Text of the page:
ARPA-E Grant Will Fund NC State Research On Smart Grid Technologies

January 31, 2011

Dr. Subhashish Bhattacharya
Dr. Subhashish Bhattacharya

A new grant from the U.S. Department of Energy's Advanced Research Projects Agency-Energy (ARPA-E) will support North Carolina State University efforts to develop new technologies essential to the development of a "smart grid" that can easily store and distribute energy from renewable sources, such as solar and wind.

The ARPA-E grant is for a total of $5.15 million over three years, the bulk of which will be going to Cree, which is leading the initiative. Partners in the initiative include NC State, ABB and Powerex. NC State will receive $750,000 over the life of the grant.

NC State's role is to develop a transformerless intelligent power substation (TIPS), says Dr. Subhashish Bhattacharya, an assistant professor of electrical and computer engineering at NC State and primary investigator for the university on the grant project. "TIPS will enable the vision of the smart grid," Bhattacharya says. "It will be a more cost-effective and efficient means of connecting renewable energy resources to the existing power infrastructure."

Specifically, Bhattacharya explains, TIPS will enable the direct interconnection of renewable energy resources and energy storage systems to the grid with bidirectional power flow control. It will also provide energy management, and improve grid power quality and reliability through enhanced communication. Dr. Alex Huang, professor of electrical and computer engineering, is a co-primary investigator on the NC State component of the grant.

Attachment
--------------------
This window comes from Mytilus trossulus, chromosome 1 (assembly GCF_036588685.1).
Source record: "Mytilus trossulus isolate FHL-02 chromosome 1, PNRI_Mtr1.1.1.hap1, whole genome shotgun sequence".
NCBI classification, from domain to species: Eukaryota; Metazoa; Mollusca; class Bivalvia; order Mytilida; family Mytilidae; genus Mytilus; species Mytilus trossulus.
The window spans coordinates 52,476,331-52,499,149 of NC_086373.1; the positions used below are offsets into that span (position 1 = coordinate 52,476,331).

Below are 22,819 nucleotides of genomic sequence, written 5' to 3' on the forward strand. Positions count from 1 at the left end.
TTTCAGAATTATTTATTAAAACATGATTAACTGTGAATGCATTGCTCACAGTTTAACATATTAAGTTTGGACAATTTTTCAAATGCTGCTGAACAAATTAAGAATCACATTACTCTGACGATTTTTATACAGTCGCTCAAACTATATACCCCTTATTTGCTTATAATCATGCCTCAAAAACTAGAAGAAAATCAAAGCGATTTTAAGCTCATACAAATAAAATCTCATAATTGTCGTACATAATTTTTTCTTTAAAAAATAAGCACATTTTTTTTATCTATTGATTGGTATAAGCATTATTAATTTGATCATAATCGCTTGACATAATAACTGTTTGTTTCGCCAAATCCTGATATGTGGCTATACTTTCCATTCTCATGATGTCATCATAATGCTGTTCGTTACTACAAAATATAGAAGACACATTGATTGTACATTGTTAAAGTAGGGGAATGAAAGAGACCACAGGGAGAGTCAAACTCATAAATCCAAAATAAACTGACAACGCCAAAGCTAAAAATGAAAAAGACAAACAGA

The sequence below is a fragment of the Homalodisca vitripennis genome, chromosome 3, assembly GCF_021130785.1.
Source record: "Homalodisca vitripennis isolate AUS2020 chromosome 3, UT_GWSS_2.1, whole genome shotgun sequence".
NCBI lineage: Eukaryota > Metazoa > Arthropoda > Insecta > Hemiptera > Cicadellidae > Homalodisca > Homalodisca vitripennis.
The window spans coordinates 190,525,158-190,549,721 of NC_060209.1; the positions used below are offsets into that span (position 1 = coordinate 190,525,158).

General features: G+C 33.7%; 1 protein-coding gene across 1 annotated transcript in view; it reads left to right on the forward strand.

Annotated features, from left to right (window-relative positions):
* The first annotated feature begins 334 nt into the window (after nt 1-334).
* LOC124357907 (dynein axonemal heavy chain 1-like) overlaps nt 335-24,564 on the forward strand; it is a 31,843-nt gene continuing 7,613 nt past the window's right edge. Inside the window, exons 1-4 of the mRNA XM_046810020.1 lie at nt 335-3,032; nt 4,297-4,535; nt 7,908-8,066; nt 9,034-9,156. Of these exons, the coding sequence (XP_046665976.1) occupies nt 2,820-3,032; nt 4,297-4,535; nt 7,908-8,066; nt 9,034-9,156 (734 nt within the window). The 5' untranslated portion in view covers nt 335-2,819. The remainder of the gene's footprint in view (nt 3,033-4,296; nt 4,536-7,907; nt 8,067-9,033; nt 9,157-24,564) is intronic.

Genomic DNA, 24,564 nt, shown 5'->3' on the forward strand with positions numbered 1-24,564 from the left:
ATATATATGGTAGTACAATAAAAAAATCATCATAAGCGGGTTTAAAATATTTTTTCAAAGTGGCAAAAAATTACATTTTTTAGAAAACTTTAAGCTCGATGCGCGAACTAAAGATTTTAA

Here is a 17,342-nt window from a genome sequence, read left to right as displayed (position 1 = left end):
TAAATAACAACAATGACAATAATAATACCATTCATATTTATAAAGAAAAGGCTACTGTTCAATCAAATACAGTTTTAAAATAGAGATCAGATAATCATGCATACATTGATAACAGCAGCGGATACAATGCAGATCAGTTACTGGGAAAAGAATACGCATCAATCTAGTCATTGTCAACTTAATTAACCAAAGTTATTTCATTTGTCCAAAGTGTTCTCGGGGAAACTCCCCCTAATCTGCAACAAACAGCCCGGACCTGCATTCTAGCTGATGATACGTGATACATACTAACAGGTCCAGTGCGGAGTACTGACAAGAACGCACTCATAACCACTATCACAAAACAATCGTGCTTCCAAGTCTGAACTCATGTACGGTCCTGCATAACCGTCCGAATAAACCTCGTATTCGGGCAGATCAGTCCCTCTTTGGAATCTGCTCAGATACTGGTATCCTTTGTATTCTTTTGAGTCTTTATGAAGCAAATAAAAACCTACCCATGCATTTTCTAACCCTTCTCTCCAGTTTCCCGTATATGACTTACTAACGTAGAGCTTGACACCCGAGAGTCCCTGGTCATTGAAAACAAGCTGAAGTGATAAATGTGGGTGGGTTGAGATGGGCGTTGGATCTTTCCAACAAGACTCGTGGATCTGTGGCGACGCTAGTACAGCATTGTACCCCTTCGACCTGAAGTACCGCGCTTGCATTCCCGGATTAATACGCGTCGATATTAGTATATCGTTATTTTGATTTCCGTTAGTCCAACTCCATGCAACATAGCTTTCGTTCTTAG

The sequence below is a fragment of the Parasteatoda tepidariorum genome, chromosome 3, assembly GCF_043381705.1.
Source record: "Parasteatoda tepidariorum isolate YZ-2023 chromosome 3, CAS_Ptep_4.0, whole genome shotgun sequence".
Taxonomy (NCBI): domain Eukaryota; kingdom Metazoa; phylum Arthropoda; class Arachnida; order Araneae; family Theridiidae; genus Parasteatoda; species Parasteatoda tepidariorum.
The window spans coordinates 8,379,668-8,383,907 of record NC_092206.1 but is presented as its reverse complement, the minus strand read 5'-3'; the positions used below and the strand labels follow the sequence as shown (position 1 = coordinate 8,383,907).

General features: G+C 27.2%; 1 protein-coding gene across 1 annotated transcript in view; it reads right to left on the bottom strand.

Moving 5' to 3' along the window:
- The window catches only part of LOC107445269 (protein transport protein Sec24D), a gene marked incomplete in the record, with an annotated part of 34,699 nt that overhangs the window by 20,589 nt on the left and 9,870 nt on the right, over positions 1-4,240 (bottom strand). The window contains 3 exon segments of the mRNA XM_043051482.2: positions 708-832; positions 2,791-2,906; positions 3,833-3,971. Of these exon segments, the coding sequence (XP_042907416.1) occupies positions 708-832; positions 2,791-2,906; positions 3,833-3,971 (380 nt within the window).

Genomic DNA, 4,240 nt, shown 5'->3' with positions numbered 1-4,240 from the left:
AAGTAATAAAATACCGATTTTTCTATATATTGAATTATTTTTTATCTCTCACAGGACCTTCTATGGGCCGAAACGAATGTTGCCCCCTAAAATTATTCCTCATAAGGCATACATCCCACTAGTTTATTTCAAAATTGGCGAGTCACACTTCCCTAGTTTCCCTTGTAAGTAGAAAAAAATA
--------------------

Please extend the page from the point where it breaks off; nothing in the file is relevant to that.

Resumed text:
The NC State TIPS development project will be made possible by the work that Cree will be doing under the grant - developing a power semiconductor device based on silicon carbide.

NC State is recognized as a leader in developing smart grid technologies, and is home to the National Science Foundation's Engineering Research Center for Future Renewable Electric Energy Delivery and Management (FREEDM). Headquartered on NC State's Centennial Campus, the FREEDM Systems Center is developing ways to speed renewable electric-energy technologies into every home and business.

NC State's Department of Electrical and Computer Engineering is part of the university's College of Engineering.


View the orginial article - Matt Shipman